“We’re very, very, very dissatisfied with the Senate and with Senate leadership,” said Doug Deason, a Dallas investor. He and his father Darwin Deason, an IT billionaire, are big players in Texas Republican political circles and support Trump.
Deason criticized McConnell, saying the Kentucky Republican “has no spine” and should lose his position as the Senate's leader after "no" votes from GOP senators helped sink Obamacare repeal efforts.
Deason was equally blunt in his criticism of McCain, saying the 2008 Republican presidential nominee, should resign from the Senate to focus on his battle with brain cancer.
“He is old and tired, and it’s time for him to move on,” Deason said. “We don’t need him wasting that seat.”
An aide to McCain did not immediately respond to a request for comment, and officials in McConnell's office referred questions to the party groups responsible for Senate campaigns. Officials with the National Republican Senatorial Committee declined to comment.
For all the tough talk, Deason said he is not yet willing to back insurgents who want to take on sitting Republicans, noting that the incumbents who have drawn most of his ire are not on the ballot next year.
Instead, he said he is likely to help Republicans working to knock out Democrats, including Josh Mandel, the Ohio state treasurer who hopes to topple two-term Ohio Sen. Sherrod Brown, and Kevin Nicholson, a U.S. Marine veteran seeking to challenge Baldwin.
Art Pope, a North Carolina businessman and one of the state's most influential Republican donors, said it's hard to blame McConnell for Congress' failure to pass major legislation, given the GOP's slim majority in the Senate and a united wall of opposition from Democrats.
"The solution is to elect more conservative senators so that you can't be held hostage by two or three senators," he said. Pope said he has not yet donated to any Senate Republican candidates and will make his decisions on a case-by-case basis.
Bannon, however, already has declared open war on the party's establishment. He has taken aim at Republican incumbents, such as Arizona Sen. Jeff Flake, Nevada Sen. Dean Heller and Mississippi Sen. Roger Wicker.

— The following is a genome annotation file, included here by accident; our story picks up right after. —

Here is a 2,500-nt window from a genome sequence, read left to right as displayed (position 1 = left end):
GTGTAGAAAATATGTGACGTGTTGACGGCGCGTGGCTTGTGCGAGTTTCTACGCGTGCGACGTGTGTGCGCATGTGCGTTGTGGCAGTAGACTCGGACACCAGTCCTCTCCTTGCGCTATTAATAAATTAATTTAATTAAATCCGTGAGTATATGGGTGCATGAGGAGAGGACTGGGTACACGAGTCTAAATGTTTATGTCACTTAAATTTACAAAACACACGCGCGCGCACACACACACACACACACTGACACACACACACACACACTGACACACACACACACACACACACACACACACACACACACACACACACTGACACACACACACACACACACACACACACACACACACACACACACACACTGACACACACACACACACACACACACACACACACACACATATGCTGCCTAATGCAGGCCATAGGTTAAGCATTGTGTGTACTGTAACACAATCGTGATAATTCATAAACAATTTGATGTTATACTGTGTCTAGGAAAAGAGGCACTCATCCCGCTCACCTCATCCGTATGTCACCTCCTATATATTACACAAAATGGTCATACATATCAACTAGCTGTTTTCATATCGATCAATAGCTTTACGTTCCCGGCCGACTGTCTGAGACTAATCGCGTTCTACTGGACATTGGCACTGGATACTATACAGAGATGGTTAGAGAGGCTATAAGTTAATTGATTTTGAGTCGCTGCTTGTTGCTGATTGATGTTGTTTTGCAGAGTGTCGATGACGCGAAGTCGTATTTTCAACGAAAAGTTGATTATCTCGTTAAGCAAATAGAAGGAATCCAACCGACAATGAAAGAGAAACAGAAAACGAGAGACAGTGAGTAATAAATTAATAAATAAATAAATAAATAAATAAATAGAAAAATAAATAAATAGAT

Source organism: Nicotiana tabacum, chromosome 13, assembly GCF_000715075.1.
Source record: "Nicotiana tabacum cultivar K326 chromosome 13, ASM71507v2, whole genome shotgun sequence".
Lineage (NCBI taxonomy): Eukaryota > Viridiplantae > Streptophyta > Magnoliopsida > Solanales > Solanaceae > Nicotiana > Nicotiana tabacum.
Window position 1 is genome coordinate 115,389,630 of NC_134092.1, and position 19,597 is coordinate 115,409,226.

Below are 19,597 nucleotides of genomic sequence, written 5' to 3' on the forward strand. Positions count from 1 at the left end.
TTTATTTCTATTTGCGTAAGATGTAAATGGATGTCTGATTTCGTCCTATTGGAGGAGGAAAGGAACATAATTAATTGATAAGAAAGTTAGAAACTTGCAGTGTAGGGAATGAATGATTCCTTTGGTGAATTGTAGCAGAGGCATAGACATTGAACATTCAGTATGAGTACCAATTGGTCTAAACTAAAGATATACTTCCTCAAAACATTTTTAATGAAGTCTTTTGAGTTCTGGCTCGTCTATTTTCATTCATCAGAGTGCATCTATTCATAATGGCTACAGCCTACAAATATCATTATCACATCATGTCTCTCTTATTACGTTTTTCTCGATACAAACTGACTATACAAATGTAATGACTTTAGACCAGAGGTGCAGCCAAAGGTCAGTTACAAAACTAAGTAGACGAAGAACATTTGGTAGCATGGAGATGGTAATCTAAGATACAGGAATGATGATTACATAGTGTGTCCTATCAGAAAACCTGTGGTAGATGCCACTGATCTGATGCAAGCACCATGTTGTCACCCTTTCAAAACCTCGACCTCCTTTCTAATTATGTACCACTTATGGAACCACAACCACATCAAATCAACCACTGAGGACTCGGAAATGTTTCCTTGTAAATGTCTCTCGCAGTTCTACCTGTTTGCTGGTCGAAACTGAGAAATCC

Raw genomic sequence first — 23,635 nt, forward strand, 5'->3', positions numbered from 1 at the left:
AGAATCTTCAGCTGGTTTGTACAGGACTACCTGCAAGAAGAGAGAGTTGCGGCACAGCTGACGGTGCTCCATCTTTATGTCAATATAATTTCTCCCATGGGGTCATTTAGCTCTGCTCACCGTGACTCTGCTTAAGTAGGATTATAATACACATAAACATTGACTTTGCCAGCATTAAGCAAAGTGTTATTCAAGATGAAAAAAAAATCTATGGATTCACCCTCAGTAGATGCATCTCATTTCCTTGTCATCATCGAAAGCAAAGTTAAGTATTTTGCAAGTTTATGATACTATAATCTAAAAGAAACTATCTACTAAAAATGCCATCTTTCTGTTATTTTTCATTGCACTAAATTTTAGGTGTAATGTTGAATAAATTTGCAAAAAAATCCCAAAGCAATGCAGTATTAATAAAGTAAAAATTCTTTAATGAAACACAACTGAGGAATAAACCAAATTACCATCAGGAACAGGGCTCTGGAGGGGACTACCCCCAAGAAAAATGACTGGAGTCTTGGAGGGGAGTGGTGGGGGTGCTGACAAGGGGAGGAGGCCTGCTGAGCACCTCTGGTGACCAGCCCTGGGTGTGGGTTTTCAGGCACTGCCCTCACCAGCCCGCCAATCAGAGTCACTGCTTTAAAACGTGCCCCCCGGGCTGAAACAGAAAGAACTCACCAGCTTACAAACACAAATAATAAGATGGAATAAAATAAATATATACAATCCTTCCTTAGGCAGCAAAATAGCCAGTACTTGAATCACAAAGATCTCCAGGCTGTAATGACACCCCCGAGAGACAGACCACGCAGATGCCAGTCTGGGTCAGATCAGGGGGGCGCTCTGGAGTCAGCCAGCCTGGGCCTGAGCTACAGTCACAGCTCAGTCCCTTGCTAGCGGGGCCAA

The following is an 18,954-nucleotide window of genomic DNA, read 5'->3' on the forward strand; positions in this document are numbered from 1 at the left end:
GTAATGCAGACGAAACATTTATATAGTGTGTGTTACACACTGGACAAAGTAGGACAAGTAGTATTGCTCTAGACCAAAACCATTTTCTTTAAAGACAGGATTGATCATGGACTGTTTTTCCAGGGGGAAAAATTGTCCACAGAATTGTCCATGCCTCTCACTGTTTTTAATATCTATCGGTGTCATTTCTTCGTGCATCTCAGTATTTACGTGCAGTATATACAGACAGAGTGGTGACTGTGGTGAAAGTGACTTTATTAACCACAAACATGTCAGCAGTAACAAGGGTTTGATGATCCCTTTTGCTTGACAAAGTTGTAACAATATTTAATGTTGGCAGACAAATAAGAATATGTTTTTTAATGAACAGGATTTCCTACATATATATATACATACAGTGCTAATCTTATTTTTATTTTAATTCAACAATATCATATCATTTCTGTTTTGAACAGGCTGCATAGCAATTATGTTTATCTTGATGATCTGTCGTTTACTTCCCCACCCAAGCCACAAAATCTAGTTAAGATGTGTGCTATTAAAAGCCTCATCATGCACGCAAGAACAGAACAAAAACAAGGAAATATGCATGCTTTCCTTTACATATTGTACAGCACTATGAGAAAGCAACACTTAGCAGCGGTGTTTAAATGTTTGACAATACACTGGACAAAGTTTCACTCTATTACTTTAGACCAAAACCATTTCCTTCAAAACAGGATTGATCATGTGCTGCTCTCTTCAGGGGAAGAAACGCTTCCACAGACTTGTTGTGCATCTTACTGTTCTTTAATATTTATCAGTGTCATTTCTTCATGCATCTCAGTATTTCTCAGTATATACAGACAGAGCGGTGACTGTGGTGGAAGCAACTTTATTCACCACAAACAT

Bannon aides say his of list of 2018 targets is growing.
“We’re in the process of finding conservative-populist candidates to launch a hostile takeover of the Republican Party,” Andrew Surabian, a top aide to Bannon and a senior adviser to the Great America Alliance, a nonprofit political group now aligned with Bannon.
“Steve is looking to reshape the Republican Party as an unabashedly populist, conservative and America First-styled political party,” Surabian said. “He’s playing to win.”
Republicans went into this election cycle with a favorable electoral map.
Of the 33 seats up for re-election 2015, Democrats and the two independents who caucus with them account for 25. Ten Senate Democrats are seeking re-election in states won by Trump last year.
But Trump himself has displayed his fury with Republicans in the Senate, attacking McConnell on Twitter over the failure to dismantle the health care law.
Senate Republican fundraising plummeted as efforts to repeal Obamacare stumbled, falling from the $7 million that NRSC raised in March — its biggest monthly haul for a non-election year — to $2.1 million in August, Federal Election Commission records show.
"Donald Trump has split the Republican party in two: the people who consider themselves more supporters of Donald Trump than of the Republican Party and the people who consider themselves more supporters of the Republican Party than of Donald Trump," said Ayres, the Republican pollster.
"But neither wing of the party can win elections or govern without the other," he said.
Contributing: Eliza Collins